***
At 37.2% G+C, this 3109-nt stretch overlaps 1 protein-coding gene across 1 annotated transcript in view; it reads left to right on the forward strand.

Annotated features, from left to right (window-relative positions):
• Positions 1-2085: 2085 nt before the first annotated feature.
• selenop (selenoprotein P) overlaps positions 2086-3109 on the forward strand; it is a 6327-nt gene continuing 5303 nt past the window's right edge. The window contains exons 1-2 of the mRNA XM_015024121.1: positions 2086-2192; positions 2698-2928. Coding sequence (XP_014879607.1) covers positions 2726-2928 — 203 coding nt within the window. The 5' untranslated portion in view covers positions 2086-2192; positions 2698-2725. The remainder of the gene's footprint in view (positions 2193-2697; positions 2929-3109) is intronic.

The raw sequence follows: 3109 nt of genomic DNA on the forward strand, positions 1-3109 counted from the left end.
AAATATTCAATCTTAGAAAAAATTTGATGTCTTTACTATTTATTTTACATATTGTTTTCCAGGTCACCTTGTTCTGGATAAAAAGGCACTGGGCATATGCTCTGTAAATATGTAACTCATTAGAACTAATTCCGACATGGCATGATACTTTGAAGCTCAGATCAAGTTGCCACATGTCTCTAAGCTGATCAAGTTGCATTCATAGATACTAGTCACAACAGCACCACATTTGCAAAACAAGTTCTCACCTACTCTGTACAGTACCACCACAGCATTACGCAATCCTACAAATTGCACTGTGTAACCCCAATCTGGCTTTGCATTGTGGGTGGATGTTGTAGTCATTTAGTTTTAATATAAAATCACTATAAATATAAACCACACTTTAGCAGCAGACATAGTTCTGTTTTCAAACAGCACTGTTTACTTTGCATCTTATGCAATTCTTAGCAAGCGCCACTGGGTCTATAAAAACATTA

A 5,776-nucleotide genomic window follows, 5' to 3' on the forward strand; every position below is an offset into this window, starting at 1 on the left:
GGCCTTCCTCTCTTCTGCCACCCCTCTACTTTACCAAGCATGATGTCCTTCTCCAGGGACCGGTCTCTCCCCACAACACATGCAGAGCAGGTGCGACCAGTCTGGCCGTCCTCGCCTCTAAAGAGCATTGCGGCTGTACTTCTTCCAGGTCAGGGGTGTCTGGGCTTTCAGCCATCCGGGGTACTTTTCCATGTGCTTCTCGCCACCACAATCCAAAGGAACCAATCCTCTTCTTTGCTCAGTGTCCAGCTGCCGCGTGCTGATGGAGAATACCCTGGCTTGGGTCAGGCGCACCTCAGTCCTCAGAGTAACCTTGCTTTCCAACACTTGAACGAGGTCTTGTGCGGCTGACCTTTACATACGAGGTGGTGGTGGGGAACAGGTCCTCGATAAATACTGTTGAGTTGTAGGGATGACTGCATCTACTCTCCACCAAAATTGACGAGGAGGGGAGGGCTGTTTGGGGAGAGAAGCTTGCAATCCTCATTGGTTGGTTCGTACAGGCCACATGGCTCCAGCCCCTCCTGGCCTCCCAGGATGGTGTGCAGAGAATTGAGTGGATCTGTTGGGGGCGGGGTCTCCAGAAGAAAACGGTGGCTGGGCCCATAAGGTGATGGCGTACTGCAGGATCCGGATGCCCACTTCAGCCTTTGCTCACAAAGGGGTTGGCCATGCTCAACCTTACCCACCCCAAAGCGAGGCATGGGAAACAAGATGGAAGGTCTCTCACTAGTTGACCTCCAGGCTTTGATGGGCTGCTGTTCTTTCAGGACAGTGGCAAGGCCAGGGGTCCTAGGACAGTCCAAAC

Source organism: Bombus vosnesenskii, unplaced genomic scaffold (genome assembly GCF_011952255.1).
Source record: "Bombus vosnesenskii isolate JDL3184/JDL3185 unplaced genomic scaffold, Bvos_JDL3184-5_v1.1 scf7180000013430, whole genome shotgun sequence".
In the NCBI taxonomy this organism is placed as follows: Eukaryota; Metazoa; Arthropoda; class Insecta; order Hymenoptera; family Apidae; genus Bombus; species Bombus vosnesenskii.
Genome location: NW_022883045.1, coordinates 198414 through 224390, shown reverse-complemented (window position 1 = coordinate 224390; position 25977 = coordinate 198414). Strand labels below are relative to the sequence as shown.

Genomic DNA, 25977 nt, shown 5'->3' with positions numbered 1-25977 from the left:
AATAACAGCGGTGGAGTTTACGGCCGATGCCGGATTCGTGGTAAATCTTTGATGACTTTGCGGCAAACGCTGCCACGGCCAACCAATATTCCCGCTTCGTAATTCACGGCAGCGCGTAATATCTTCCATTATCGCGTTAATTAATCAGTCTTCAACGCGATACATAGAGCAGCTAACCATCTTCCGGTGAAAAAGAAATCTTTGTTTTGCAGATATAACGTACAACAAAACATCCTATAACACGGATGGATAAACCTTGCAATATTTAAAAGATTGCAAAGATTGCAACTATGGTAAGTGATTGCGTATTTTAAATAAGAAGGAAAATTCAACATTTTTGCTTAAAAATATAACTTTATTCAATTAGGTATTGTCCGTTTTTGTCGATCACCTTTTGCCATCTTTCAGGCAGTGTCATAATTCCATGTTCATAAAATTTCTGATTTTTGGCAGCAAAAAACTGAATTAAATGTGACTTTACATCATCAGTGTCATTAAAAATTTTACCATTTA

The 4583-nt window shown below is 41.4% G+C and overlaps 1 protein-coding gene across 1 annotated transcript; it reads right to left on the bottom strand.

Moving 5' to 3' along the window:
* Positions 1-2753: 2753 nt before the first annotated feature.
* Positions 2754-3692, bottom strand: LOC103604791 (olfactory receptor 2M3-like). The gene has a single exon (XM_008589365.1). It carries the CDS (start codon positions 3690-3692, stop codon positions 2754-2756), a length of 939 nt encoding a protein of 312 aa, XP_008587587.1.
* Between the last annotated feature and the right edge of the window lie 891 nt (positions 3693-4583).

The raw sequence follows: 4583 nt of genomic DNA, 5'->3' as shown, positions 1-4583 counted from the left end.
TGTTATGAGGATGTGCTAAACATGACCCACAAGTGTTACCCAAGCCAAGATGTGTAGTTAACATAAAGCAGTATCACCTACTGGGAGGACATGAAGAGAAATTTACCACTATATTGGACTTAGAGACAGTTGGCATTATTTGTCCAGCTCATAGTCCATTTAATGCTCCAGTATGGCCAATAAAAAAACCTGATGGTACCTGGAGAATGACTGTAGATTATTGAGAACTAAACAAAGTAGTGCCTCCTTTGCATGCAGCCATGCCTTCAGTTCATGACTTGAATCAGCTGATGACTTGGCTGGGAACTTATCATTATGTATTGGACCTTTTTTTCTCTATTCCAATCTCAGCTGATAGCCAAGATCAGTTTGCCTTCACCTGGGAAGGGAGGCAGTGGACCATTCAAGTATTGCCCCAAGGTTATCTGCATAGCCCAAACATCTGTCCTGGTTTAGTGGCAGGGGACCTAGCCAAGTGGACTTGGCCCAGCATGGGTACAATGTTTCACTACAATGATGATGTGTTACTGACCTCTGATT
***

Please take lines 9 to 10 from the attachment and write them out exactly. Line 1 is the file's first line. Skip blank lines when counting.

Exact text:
Source organism: Bombus vosnesenskii, unplaced genomic scaffold (genome assembly GCF_011952255.1).
Source record: "Bombus vosnesenskii isolate JDL3184/JDL3185 unplaced genomic scaffold, Bvos_JDL3184-5_v1.1 scf7180000013430, whole genome shotgun sequence".